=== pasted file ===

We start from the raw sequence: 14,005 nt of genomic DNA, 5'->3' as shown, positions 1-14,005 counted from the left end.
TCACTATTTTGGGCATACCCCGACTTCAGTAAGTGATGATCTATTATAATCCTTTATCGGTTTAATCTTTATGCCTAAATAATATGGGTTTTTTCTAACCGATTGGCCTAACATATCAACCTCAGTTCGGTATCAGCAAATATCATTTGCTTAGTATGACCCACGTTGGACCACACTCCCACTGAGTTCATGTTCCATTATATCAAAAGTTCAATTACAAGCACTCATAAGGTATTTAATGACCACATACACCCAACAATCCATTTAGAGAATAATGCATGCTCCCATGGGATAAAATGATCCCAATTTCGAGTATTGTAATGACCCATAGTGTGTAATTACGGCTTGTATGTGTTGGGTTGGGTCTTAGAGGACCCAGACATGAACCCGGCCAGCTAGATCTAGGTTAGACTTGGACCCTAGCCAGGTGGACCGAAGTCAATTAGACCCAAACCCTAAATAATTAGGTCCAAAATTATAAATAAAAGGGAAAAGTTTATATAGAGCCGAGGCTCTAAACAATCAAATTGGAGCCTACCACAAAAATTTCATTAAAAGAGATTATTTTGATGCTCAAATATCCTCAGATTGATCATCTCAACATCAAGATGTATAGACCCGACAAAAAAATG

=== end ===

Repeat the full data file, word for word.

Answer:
We start from the raw sequence: 14,005 nt of genomic DNA, 5'->3' as shown, positions 1-14,005 counted from the left end.
TCACTATTTTGGGCATACCCCGACTTCAGTAAGTGATGATCTATTATAATCCTTTATCGGTTTAATCTTTATGCCTAAATAATATGGGTTTTTTCTAACCGATTGGCCTAACATATCAACCTCAGTTCGGTATCAGCAAATATCATTTGCTTAGTATGACCCACGTTGGACCACACTCCCACTGAGTTCATGTTCCATTATATCAAAAGTTCAATTACAAGCACTCATAAGGTATTTAATGACCACATACACCCAACAATCCATTTAGAGAATAATGCATGCTCCCATGGGATAAAATGATCCCAATTTCGAGTATTGTAATGACCCATAGTGTGTAATTACGGCTTGTATGTGTTGGGTTGGGTCTTAGAGGACCCAGACATGAACCCGGCCAGCTAGATCTAGGTTAGACTTGGACCCTAGCCAGGTGGACCGAAGTCAATTAGACCCAAACCCTAAATAATTAGGTCCAAAATTATAAATAAAAGGGAAAAGTTTATATAGAGCCGAGGCTCTAAACAATCAAATTGGAGCCTACCACAAAAATTTCATTAAAAGAGATTATTTTGATGCTCAAATATCCTCAGATTGATCATCTCAACATCAAGATGTATAGACCCGACAAAAAAATG